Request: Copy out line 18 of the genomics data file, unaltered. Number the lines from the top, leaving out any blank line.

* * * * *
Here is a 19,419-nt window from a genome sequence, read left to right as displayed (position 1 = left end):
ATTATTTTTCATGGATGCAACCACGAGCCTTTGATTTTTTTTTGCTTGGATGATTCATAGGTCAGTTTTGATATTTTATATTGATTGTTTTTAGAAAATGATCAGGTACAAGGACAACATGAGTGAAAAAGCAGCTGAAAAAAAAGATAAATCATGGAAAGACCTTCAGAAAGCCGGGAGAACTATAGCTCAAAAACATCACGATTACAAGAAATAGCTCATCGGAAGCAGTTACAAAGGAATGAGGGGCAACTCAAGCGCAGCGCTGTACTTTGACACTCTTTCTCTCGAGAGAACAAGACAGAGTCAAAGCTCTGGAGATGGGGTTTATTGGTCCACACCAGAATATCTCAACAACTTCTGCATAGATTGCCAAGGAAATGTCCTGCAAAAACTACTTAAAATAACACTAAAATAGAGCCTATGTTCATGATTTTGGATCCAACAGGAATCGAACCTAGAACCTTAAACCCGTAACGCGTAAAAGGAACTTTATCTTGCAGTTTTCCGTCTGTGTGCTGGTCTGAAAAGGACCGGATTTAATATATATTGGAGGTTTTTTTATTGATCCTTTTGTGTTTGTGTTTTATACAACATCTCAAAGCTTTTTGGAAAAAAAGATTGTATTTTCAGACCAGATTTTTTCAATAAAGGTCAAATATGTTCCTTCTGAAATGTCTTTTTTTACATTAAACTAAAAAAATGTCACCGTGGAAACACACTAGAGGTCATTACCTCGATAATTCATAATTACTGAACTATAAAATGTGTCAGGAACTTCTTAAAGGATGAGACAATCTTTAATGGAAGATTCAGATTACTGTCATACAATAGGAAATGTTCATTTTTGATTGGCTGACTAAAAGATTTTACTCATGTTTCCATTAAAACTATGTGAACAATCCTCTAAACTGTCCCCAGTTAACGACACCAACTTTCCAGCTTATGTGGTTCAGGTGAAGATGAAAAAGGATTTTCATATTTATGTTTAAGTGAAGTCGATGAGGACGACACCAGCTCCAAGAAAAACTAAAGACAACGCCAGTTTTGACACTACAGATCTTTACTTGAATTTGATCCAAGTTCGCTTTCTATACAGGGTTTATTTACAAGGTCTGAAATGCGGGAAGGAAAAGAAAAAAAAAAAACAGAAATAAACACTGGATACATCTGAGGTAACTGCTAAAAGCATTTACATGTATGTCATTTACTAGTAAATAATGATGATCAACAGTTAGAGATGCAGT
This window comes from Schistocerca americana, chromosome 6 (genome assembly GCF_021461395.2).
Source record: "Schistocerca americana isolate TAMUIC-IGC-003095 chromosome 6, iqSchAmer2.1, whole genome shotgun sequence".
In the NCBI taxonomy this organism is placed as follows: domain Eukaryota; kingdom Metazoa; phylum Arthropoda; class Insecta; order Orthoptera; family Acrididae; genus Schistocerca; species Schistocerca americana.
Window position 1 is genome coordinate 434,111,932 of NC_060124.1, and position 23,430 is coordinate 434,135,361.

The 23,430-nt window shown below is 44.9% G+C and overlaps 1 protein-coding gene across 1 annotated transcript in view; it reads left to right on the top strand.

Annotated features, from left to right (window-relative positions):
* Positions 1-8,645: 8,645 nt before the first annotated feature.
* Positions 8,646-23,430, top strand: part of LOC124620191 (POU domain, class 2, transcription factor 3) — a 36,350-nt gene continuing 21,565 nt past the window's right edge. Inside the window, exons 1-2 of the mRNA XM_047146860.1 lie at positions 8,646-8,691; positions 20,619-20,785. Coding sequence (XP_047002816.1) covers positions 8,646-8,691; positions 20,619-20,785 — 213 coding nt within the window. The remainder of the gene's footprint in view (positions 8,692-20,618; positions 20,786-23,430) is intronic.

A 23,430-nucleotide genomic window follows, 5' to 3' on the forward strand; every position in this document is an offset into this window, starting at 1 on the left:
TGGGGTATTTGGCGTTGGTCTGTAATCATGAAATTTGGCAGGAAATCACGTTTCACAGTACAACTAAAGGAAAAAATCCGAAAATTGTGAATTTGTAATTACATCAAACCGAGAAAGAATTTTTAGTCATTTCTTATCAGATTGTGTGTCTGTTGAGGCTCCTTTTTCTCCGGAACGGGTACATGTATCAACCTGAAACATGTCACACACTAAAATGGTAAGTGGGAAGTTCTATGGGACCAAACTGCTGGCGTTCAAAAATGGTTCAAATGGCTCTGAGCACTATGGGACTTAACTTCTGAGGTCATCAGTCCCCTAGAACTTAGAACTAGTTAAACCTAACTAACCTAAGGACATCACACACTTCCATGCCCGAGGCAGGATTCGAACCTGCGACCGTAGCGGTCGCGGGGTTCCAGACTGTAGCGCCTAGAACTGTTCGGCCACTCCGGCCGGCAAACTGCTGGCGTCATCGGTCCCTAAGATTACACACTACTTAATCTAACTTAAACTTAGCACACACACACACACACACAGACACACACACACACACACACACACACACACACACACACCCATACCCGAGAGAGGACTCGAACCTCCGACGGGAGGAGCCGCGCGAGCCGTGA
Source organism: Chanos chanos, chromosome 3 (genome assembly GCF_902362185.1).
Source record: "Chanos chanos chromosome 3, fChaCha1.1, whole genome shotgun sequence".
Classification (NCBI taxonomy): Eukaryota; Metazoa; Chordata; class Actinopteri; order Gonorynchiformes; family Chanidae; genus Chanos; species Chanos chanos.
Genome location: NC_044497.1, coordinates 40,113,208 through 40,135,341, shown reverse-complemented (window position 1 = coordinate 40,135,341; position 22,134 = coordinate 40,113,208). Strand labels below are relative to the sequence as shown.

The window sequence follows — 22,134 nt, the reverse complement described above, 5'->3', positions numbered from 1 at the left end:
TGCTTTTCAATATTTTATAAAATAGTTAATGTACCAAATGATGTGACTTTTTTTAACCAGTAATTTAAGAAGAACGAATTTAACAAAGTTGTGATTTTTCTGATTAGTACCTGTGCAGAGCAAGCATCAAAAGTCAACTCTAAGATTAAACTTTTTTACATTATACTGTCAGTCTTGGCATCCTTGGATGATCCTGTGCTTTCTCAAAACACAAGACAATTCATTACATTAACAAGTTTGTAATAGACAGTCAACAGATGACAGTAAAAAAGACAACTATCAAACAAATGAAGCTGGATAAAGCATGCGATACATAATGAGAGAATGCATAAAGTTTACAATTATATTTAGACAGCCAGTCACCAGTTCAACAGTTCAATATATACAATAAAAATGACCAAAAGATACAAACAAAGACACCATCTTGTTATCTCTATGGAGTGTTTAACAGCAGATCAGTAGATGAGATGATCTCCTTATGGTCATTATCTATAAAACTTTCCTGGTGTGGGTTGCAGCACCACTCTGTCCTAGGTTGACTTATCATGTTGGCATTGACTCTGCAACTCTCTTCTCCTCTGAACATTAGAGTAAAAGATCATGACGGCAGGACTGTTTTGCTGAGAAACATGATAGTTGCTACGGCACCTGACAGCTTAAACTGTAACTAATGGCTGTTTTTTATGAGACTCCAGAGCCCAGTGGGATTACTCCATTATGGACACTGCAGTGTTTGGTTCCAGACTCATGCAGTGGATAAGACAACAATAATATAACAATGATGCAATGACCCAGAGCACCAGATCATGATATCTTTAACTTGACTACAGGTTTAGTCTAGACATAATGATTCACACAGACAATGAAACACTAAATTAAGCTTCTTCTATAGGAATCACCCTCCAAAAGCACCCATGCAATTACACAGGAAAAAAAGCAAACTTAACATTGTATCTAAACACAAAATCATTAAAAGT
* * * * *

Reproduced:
TGCTTTTCAATATTTTATAAAATAGTTAATGTACCAAATGATGTGACTTTTTTTAACCAGTAATTTAAGAAGAACGAATTTAACAAAGTTGTGATTTTTCTGATTAGTACCTGTGCAGAGCAAGCATCAAAAGTCAACTCTAAGATTAAACTTTTTTACATTATACTGTCAGTCTTGGCATCCTTGGATGATCCTGTGCTTTCTCAAAACACAAGACAATTCATTACATTAACAAGTTTGTAATAGACAGTCAACAGATGACAGTAAAAAAGACAACTATCAAACAAATGAAGCTGGATAAAGCATGCGATACATAATGAGAGAATGCATAAAGTTTACAATTATATTTAGACAGCCAGTCACCAGTTCAACAGTTCAATATATACAATAAAAATGACCAAAAGATACAAACAAAGACACCATCTTGTTATCTCTATGGAGTGTTTAACAGCAGATCAGTAGATGAGATGATCTCCTTATGGTCATTATCTATAAAACTTTCCTGGTGTGGGTTGCAGCACCACTCTGTCCTAGGTTGACTTATCATGTTGGCATTGACTCTGCAACTCTCTTCTCCTCTGAACATTAGAGTAAAAGATCATGACGGCAGGACTGTTTTGCTGAGAAACATGATAGTTGCTACGGCACCTGACAGCTTAAACTGTAACTAATGGCTGTTTTTTATGAGACTCCAGAGCCCAGTGGGATTACTCCATTATGGACACTGCAGTGTTTGGTTCCAGACTCATGCAGTGGATAAGACAACAATAATATAACAATGATGCAATGACCCAGAGCACCAGATCATGATATCTTTAACTTGACTACAGGTTTAGTCTAGACATAATGATTCACACAGACAATGAAACACTAAATTAAGCTTCTTCTATAGGAATCACCCTCCAAAAGCACCCATGCAATTACACAGGAAAAAAAGCAAACTTAACATTGTATCTAAACACAAAATCATTAAAAGT